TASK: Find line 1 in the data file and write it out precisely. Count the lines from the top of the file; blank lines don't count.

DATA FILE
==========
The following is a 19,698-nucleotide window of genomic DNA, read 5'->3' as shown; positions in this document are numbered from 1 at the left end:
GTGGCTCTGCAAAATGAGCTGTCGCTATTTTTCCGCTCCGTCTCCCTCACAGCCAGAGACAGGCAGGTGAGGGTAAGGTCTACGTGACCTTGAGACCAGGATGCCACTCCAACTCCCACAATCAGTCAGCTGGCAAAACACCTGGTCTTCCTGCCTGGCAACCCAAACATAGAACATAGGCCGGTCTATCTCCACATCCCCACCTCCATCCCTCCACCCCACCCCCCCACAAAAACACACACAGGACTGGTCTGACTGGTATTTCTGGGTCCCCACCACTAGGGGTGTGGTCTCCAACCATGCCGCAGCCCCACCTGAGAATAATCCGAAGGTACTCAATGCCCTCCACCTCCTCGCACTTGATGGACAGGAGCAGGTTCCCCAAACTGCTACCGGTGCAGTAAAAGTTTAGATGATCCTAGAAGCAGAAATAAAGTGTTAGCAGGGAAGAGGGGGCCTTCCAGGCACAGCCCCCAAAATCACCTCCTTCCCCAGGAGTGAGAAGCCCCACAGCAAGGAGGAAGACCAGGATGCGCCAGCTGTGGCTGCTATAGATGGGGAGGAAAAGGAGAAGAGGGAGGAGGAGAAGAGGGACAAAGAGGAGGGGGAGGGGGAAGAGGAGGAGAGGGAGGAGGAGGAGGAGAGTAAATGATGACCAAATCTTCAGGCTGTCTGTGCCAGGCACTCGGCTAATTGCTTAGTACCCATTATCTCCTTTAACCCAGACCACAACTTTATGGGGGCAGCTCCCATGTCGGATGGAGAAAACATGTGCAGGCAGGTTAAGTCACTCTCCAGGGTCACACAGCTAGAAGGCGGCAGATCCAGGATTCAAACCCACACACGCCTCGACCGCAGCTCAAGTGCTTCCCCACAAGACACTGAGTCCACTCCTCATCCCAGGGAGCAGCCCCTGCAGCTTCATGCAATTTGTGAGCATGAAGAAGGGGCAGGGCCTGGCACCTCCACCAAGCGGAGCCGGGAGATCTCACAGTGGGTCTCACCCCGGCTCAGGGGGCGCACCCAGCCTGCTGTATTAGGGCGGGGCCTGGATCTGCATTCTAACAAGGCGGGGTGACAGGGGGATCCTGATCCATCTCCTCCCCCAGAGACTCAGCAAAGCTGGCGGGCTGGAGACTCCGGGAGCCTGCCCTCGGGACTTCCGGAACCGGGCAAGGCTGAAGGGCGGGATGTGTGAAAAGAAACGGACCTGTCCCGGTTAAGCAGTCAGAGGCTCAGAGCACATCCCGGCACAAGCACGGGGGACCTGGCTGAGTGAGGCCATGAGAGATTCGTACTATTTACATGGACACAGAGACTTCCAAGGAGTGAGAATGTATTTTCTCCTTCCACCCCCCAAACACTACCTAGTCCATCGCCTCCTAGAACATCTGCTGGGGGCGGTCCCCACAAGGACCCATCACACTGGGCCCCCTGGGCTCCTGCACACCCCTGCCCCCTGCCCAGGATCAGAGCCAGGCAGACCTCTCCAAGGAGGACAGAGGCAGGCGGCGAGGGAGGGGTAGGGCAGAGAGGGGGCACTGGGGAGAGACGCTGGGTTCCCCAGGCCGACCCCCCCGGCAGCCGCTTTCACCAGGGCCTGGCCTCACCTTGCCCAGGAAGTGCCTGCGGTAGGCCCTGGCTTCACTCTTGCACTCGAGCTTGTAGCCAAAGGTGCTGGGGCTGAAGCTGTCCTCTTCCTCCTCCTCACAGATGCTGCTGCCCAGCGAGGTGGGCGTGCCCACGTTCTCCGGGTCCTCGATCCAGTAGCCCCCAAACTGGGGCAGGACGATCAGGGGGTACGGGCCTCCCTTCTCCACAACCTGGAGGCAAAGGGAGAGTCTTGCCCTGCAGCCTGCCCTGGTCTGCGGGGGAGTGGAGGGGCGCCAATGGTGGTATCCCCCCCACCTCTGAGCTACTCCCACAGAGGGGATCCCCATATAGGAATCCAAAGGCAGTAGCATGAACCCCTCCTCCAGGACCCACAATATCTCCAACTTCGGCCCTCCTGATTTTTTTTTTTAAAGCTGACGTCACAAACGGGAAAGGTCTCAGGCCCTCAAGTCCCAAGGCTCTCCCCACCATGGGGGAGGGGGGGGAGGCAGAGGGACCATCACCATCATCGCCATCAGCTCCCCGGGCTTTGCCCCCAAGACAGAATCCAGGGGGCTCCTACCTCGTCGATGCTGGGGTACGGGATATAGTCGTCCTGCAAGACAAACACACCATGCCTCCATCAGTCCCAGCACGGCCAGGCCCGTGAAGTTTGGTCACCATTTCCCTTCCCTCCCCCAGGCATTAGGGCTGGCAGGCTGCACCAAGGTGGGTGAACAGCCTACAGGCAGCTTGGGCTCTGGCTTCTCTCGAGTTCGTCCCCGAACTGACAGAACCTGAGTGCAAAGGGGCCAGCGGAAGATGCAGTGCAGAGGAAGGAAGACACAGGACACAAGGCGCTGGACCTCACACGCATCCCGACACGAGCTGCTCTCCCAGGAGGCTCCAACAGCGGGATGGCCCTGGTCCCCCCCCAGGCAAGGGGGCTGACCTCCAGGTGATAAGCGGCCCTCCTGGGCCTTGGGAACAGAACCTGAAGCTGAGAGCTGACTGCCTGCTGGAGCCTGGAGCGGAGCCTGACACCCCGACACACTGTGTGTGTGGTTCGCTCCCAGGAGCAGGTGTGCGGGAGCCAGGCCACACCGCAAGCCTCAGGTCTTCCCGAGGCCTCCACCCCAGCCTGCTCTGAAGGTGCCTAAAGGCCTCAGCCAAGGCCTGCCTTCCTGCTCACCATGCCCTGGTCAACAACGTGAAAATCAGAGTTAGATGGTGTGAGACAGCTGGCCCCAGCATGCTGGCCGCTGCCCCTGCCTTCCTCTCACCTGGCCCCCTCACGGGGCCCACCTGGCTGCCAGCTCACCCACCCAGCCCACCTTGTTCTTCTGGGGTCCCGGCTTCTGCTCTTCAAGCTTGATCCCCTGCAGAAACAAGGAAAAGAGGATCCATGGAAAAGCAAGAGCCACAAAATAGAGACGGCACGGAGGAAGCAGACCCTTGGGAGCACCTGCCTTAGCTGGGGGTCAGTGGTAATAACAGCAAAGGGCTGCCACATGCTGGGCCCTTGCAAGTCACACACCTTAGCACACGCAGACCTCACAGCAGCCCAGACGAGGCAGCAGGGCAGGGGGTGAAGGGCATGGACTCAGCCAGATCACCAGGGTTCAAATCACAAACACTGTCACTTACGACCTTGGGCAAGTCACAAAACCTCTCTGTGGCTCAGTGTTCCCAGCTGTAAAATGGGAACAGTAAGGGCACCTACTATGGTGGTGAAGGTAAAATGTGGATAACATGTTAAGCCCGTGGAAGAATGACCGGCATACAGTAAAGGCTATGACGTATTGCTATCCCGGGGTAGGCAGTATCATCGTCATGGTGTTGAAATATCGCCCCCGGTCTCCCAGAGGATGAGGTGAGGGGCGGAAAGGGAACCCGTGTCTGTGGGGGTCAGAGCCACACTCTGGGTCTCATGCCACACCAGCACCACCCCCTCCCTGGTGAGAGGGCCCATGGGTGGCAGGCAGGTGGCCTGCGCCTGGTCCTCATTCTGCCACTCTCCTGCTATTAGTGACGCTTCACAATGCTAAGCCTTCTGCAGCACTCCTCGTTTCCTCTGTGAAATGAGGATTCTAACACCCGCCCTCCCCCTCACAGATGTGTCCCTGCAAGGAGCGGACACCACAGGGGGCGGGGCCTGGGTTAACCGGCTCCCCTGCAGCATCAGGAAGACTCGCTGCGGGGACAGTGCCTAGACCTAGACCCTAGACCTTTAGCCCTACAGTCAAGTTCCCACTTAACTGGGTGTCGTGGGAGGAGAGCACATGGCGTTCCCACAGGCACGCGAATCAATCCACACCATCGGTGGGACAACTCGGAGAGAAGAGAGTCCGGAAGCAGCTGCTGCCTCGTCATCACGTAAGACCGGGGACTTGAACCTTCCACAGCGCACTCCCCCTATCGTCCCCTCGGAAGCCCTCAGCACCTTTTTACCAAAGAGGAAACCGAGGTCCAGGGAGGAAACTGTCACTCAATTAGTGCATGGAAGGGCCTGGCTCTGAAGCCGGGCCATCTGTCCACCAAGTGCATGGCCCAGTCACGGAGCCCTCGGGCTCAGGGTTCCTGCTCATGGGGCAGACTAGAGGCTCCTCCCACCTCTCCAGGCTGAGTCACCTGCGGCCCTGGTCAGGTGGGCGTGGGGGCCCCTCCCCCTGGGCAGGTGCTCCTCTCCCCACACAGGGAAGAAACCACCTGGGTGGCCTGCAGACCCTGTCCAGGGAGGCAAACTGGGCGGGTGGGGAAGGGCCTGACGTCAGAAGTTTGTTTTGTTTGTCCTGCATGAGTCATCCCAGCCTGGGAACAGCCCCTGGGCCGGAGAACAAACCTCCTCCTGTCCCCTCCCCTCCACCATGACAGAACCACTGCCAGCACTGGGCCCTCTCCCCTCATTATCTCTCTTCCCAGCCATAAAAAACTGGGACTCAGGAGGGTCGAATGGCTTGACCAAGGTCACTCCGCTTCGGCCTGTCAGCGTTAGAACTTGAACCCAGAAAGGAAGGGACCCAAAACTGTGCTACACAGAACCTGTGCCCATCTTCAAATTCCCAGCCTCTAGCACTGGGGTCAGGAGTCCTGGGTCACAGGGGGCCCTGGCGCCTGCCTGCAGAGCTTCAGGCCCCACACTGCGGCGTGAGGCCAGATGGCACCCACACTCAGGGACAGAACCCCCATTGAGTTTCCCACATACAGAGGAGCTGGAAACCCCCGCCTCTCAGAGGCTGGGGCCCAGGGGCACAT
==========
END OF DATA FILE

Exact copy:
The following is a 19,698-nucleotide window of genomic DNA, read 5'->3' as shown; positions in this document are numbered from 1 at the left end: